18 May 2011
As fighting continues in Misrata and other cities in Libya, civilians are struggling to get medical aid and health workers are among the casualties.
The Libyan Red Crescent reports that in the past five days, three of its ambulances have been hit in three separate incidents, resulting in the death of a nurse and injuries to a patient and three volunteers.
In addition, the International Committee of the Red Cross (ICRC) has received allegations concerning the misuse of the red cross and red crescent emblems to support military operations, and the use of ambulances to transport arms and weapon bearers.
Reaching the wounded
©InfoGeorgios Georgantas, ICRC deputy head of operations for north and west Africa, said: "Medical personnel and ambulances must be allowed to reach the wounded. We reiterate our call to the authorities and to all weapons bearers to respect medical services and the emblems of the red crescent and red cross."
Misrata’s two main hospitals are struggling to cope with the injured, a situation made worse by the fact that many specialised doctors and nursing staff have fled the city.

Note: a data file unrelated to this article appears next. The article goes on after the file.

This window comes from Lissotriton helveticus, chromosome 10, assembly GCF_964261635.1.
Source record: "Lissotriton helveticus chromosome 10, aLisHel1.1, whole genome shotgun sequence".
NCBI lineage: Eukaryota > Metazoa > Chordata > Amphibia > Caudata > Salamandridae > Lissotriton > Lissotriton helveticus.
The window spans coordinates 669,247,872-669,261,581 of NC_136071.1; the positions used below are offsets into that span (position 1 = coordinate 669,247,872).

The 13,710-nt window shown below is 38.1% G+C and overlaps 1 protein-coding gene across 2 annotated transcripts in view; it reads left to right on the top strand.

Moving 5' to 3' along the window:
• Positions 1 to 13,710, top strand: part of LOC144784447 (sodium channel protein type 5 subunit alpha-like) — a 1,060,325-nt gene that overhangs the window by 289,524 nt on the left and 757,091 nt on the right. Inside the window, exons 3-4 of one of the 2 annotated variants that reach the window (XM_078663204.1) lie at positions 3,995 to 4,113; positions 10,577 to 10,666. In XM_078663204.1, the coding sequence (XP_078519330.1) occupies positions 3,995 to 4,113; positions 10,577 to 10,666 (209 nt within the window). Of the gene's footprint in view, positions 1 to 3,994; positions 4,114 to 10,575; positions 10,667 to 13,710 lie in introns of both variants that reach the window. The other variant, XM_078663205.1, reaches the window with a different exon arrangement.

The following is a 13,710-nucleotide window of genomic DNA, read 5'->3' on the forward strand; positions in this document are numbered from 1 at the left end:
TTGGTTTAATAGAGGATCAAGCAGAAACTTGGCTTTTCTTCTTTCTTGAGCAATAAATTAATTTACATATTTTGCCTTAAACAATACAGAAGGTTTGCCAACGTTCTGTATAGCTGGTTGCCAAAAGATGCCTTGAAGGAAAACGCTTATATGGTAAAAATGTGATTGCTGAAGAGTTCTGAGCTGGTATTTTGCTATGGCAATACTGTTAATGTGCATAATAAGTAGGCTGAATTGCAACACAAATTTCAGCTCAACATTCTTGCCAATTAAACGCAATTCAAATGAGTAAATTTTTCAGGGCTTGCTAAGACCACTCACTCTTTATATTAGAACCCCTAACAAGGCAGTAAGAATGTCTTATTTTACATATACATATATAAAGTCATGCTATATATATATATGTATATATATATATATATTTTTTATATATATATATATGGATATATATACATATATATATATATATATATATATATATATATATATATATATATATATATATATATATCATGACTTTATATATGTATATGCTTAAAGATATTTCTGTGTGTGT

”Treating critical cases is difficult, and it is currently impossible to treat cancer patients and people with chronic diseases," explained ICRC doctor Gabriel Salazar. An ICRC team last week visited Al Hikma hospital and the Libyan Red Crescent hospital, delivering surgical kits and dressing materials. The team evacuated 108 civilians from Misrata to Benghazi: 35 people from this group had to be hospitalised and 25 of those had suffered weapon wounds.
Access to water
During a three-day visit to Misrata, the ICRC team delivered food and other essential supplies to around 300 foreign nationals living in the camp run by volunteers from the Libyan Red Crescent.
Access to water remains problematic in Misrata, and people continue to rely on the desalination plant and the local wells. The ICRC team will continue to monitor the water situation closely over the coming months.
Red Cross delegates also visited and registered 185 detainees in two places of detention under the authority of the Libyan Armed Opposition. More than 170 ‘safe and well’ messages were collected and will be delivered to the families of those detainees, who are anxious to receive news.
Read more about the Red Cross response to the Libyan conflict